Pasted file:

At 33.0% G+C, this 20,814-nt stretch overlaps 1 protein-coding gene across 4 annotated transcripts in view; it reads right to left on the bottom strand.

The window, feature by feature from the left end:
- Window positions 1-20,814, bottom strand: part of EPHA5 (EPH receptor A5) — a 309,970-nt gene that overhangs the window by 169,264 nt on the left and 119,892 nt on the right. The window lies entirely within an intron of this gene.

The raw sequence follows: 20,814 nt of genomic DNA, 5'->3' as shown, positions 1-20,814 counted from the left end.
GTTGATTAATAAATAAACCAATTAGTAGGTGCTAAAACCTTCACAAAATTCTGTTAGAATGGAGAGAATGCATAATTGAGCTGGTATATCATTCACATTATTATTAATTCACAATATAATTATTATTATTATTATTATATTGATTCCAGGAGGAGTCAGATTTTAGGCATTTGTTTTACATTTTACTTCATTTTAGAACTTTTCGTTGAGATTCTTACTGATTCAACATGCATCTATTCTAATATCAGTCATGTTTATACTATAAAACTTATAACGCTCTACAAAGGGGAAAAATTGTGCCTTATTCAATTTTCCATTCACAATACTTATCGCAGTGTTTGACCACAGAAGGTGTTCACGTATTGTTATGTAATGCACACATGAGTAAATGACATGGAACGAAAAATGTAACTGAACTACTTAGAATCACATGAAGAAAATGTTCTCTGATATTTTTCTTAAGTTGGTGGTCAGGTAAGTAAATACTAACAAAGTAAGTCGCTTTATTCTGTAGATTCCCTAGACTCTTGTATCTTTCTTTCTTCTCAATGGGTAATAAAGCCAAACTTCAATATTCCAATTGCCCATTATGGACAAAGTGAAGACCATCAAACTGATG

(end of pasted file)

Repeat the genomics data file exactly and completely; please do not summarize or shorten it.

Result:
At 33.0% G+C, this 20,814-nt stretch overlaps 1 protein-coding gene across 4 annotated transcripts in view; it reads right to left on the bottom strand.

The window, feature by feature from the left end:
- Window positions 1-20,814, bottom strand: part of EPHA5 (EPH receptor A5) — a 309,970-nt gene that overhangs the window by 169,264 nt on the left and 119,892 nt on the right. The window lies entirely within an intron of this gene.

The raw sequence follows: 20,814 nt of genomic DNA, 5'->3' as shown, positions 1-20,814 counted from the left end.
GTTGATTAATAAATAAACCAATTAGTAGGTGCTAAAACCTTCACAAAATTCTGTTAGAATGGAGAGAATGCATAATTGAGCTGGTATATCATTCACATTATTATTAATTCACAATATAATTATTATTATTATTATTATATTGATTCCAGGAGGAGTCAGATTTTAGGCATTTGTTTTACATTTTACTTCATTTTAGAACTTTTCGTTGAGATTCTTACTGATTCAACATGCATCTATTCTAATATCAGTCATGTTTATACTATAAAACTTATAACGCTCTACAAAGGGGAAAAATTGTGCCTTATTCAATTTTCCATTCACAATACTTATCGCAGTGTTTGACCACAGAAGGTGTTCACGTATTGTTATGTAATGCACACATGAGTAAATGACATGGAACGAAAAATGTAACTGAACTACTTAGAATCACATGAAGAAAATGTTCTCTGATATTTTTCTTAAGTTGGTGGTCAGGTAAGTAAATACTAACAAAGTAAGTCGCTTTATTCTGTAGATTCCCTAGACTCTTGTATCTTTCTTTCTTCTCAATGGGTAATAAAGCCAAACTTCAATATTCCAATTGCCCATTATGGACAAAGTGAAGACCATCAAACTGATG